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Alberta cuts business tax, boosts infrastructure spending to reboot economy

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EDMONTON — Alberta is cutting business taxes and pumping $10 billion into infrastructure projects to springboard its economy out of the financial crisis caused by the COVID-19 pandemic.

Premier Jason Kenney says the investments will be for roads, health care, schools and in other areas, with expected spinoff benefits to other businesses and the service sector.

Kenney says there will also be incentives for high-tech companies and other sector-specific initiatives.

Kenney cut the corporate income tax rate to 10 per cent from 12 per cent after taking office last year, and that figure was to go down to eight per cent in the coming years but it will now be done immediately.

He says extraordinary measures are needed to ensure Alberta rebounds from the double whammy of the pandemic and a global oil price war that has sent unemployment soaring.

Finance Minister Travis Toews will deliver a detailed economic update in August, but Kenney has already said emergency spending to date on COVID-19 has sent this year’s budget deficit from about $7 billion to $20 billion.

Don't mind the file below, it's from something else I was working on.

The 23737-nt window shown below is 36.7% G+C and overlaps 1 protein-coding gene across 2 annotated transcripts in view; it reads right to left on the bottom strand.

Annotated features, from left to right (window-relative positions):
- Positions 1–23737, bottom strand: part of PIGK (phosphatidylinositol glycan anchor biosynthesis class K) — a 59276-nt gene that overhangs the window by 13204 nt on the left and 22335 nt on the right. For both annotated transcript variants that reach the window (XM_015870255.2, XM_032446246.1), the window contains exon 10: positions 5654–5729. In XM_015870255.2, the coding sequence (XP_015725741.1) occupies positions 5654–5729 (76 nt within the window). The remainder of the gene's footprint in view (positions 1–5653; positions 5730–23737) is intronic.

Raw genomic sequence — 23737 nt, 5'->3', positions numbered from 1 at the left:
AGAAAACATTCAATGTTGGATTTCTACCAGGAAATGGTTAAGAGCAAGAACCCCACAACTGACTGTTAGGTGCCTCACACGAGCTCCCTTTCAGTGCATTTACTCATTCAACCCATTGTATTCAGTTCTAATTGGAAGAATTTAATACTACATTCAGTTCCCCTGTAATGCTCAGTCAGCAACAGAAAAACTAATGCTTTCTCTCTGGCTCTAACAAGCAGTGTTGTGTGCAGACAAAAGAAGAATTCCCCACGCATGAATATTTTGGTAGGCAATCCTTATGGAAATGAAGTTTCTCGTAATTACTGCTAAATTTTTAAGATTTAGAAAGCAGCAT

This report by The Canadian Press was first published June 29, 2020

Source: – Kamloops This Week

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Is the reboot of our economy on an upward trajectory or is it game over (user wins)? – CBC.ca

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As coronavirus restrictions continue to ease up, some parts of the Canadian economy are seeing positive numbers.

But experts say businesses and workers alike are not out of the woods yet, and it remains to be seen what the consequences are to our economy — and how long they could last.

  • The Cost of Living is sticking around all summer on CBC Radio One!
    Catch us Fridays at 11:30 a.m. or if you prefer weekends,
    starting July 4, 2020 we encore Saturdays at 11 a.m. after the news.
    To listen anytime, click here to download the show to your podcast player of choice.

Paul Haavardsrud speaks with Karl Schamotta, Chief Market Strategist at Cambridge Global Payments for his expert take and also hears from businesspeople on the ground.


Click “listen” at the top of the page to hear this segment, or download the Cost of Living podcast.

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July jobs report: Economy added back 1.763 million payrolls in July, unemployment rate fell to 10.2% – Yahoo Canada Finance

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<p class="canvas-atom canvas-text Mb(1.0em) Mb(0)–sm Mt(0.8em)–sm" type="text" content="The US economy regained fewer jobs in July after a record gain in June, as a resurgence of coronavirus cases in some states earlier this summer weighed on the labor market recovery. However, the number of jobs added topped estimates, and the unemployment rate fell more than expected.” data-reactid=”16″>The US economy regained fewer jobs in July after a record gain in June, as a resurgence of coronavirus cases in some states earlier this summer weighed on the labor market recovery. However, the number of jobs added topped estimates, and the unemployment rate fell more than expected.